Oxford, Oxford University Press, 2016, ISBN: 9780198749202; 560pp.; Price: £85.00
University of Cambridge
Date accessed: 14 November, 2019
When it comes to Scotland, English historians are often still guilty of presuming that, before the Wars of Independence at least, the government of their northerly neighbour was unsophisticated and in desperate need of the help of English institutions in becoming an effective state. This sort of speculative thought is of course one of the more myopic pillars of English exceptionalism. Alice Taylor, lecturer in Medieval History at King’s College London, offers the first full-length study of 12th- and 13th-century Scottish government as an intensive case study for the advancement of comparative approaches to the study of the development of European states.(1) The Shape of the State in Medieval Scotland shows that Scottish government in this period was more potent than previously thought, and, whilst external influence was of course a factor in the growth of bureaucratic government in Scotland, it was by no means the whole story. To a considerable degree, the constitution of the medieval Scottish state came about from organic, internal developments within Scotland itself that took root gradually.
The book is divided into two parts, each representing a distinct phase in the infancy of the Scottish state. This division results from what Taylor sees as the development of formal institutions of government being a much more gradual process than others have previously asserted. Such changes occurred later than the watermark reign of David I, a period in which many historians, most noticeably Geoffrey Barrow, have argued these institutions were created.(2) We should stop, Taylor argues, viewing the 12th and 13th centuries as a single, homogenous era. With this sentiment in mind, the first half of the book looks at non-institutional power structures that crystallised in the 12th century. Piecemeal changes in this period, particularly in land-holding, ensured the importance of various local élites to the king in having his government exercised in the localities. It is only by understanding these non-institutionalised power relationships that we can fully appreciate the large role played by the same group of élites in the mechanisms of state seen in the following century. The second half of the book examines three spheres of government (royal office holding, the common law, and public finance), the internal workings of which are shown to be innately coloured by the developments in power relationships outlined in the first part of the book. One half of the book informs the other and vice versa. This reciprocal format works well, serving to effectively underline Taylor’s thesis of gradual development.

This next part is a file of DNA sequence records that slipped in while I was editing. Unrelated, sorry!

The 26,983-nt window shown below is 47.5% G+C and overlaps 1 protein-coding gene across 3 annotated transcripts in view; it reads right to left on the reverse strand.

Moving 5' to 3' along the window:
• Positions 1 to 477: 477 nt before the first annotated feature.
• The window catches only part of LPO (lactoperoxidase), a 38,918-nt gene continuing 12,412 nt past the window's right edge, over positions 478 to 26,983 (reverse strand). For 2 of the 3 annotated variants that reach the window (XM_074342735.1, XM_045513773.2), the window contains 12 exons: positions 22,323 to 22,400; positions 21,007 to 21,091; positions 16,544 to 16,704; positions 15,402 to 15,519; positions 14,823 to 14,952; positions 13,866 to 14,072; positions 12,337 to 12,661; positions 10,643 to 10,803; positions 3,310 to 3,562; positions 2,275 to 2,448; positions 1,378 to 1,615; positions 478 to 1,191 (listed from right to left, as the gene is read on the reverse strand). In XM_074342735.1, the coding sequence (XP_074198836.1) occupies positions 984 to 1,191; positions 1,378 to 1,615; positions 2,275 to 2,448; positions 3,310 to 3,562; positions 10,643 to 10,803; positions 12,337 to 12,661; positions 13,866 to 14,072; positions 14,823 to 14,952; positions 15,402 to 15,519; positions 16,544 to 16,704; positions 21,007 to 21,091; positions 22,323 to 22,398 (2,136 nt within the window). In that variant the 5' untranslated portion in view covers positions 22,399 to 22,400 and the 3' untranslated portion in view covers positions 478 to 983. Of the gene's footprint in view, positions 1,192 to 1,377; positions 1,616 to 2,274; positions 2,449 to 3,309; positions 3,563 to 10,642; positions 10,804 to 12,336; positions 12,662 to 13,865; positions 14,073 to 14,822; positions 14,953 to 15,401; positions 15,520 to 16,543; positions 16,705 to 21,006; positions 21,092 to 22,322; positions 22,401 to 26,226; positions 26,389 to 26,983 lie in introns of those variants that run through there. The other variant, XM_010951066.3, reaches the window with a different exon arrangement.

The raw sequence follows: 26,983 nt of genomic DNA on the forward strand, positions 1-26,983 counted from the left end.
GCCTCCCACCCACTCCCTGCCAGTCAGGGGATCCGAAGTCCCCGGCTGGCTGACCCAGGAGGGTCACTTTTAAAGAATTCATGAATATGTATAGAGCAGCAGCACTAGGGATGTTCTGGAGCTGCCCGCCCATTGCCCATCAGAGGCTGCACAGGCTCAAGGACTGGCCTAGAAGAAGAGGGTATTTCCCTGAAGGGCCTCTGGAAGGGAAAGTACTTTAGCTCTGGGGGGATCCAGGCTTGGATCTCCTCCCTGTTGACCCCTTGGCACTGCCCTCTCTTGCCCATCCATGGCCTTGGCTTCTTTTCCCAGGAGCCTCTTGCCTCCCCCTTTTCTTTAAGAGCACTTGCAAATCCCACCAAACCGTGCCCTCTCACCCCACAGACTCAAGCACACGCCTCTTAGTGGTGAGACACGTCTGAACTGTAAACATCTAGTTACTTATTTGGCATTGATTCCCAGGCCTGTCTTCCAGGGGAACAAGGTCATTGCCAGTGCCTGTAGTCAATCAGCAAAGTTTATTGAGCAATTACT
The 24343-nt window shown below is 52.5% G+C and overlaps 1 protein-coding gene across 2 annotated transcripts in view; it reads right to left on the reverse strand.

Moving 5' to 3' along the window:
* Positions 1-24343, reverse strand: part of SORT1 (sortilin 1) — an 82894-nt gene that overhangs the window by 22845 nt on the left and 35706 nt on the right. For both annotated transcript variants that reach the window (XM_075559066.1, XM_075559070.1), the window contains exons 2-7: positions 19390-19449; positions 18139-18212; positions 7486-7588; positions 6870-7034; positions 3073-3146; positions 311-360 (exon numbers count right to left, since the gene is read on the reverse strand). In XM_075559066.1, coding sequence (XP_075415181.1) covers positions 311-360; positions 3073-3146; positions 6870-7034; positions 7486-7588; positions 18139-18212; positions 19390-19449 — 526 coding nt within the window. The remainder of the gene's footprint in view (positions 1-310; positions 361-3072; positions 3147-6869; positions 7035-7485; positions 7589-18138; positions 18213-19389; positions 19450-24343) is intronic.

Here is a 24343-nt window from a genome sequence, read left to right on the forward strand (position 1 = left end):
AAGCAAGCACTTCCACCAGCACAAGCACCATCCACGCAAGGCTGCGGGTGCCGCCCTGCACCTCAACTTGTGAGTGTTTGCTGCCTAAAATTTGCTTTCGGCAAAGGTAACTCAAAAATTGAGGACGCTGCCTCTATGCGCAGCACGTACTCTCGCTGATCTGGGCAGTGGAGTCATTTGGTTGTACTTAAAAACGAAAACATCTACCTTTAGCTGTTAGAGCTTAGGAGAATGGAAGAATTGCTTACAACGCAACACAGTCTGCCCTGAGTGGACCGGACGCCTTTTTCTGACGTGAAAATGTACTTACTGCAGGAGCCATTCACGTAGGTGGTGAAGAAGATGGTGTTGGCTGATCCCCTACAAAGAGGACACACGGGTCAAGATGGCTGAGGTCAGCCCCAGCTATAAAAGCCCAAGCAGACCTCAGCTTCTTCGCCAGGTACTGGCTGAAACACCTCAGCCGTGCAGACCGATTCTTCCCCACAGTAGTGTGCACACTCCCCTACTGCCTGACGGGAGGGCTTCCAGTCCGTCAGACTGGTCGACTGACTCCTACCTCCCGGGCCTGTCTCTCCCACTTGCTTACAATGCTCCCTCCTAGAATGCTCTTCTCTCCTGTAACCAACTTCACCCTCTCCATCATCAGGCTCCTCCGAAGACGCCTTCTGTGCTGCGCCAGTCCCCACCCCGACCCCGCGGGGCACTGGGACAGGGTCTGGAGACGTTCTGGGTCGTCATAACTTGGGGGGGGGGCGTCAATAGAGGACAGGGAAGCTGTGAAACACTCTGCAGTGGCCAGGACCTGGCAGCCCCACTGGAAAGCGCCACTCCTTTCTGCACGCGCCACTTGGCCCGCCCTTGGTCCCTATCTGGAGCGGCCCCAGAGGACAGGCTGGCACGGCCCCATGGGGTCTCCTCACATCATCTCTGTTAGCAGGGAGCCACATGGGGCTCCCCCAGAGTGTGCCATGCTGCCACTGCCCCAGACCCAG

Scottish government in this period has often been assumed to have been weak, based on the existence of an aristocratic élite that supposedly held too much power in a private capacity, leaving royal government shackled and ineffective as a result. One of the primary aims of this book is to challenge this notion, which Taylor calls a ‘fallacy’ (p. 3). Instead, Taylor puts forward the idea that royal and aristocratic power were coterminous: kings and aristocrats relied on each other in a mutually beneficial arrangement and this was an essential element of many of the constitutions of medieval states. This theme is present throughout the book, but is examined most explicitly in the first chapter, which considers how kings of Scots exerted influence on their kingdom through their relationship with localised political society. Whereas previous generations of historians, most noticeably Alexander Grant, have seen the preponderance of mormair (the Scots equivalent of English earls) and toisig (thanes) in royal office-holding as resulting from a power struggle between royal and provincial authority, Taylor argues that we needn’t view the situation in such conflicting terms. Instead, Taylor demonstrates that the king ultimately maintained power in the provinces through the gifting of land and appurtenant offices to local potentes who, by virtue of already being prominent in a given territory, were ideally suited to the responsibility of tasks such as raising the provincial army (in the case of mormaer, who enjoyed significant revenues from their roles in royal administration), or the running of the king’s estates (in the case of toisig, who received a proportion of estate revenues for their service). In making use of men of local importance in this way, the king became connected to a provincial power grid, but it wasn’t just the king who benefitted from the arrangement. Naturally, royal service was sought after by prominent men of the localities as a way of getting ahead, as well as consolidating the very position that made them attractive as administrators to the king in the first place. Royal power did not, therefore, come at the expense of aristocratic power.
The extraction of common burdens in Scotland is the subject of the second chapter, where we again see the key role played by the harmonious interplay between the king and an aristocratic powerbase in governance. Taylor emphasises that Scots kings were reasonably well-endowed with resources but, whilst their power was extended across the kingdom, it did not necessarily penetrate society much further than the local potentes discussed in chapter one. Great lords oversaw the levying of common services rather than there being a uniform apparatus, operated by agents of the crown, of the type one might expect of an administrative state. Scots kings lacked the administrative base from which to effectively extract services on their own. In an article of 2011, Taylor hinted that perhaps this was the result of a failure on the part of a king who could not break aristocratic holds over communal levies.(3) However, Taylor now revises this earlier inclination and notes instead that the key role played by aristocratic power in the levying of common obligations should be viewed as part of the same harmonious process outlined in chapter one. To a significant degree, the land-granting and subsequent territorialisation of aristocratic power was responsible for the king’s ability to mobilise the resources of his realm: the powerful and enfranchised men of the provinces were most effective at extracting the realm’s obligations on the king’s behalf. The king’s authority was further strengthened by his ability to grant exemptions from fiscally assessed burdens, not just through his ability to implement them in the first place.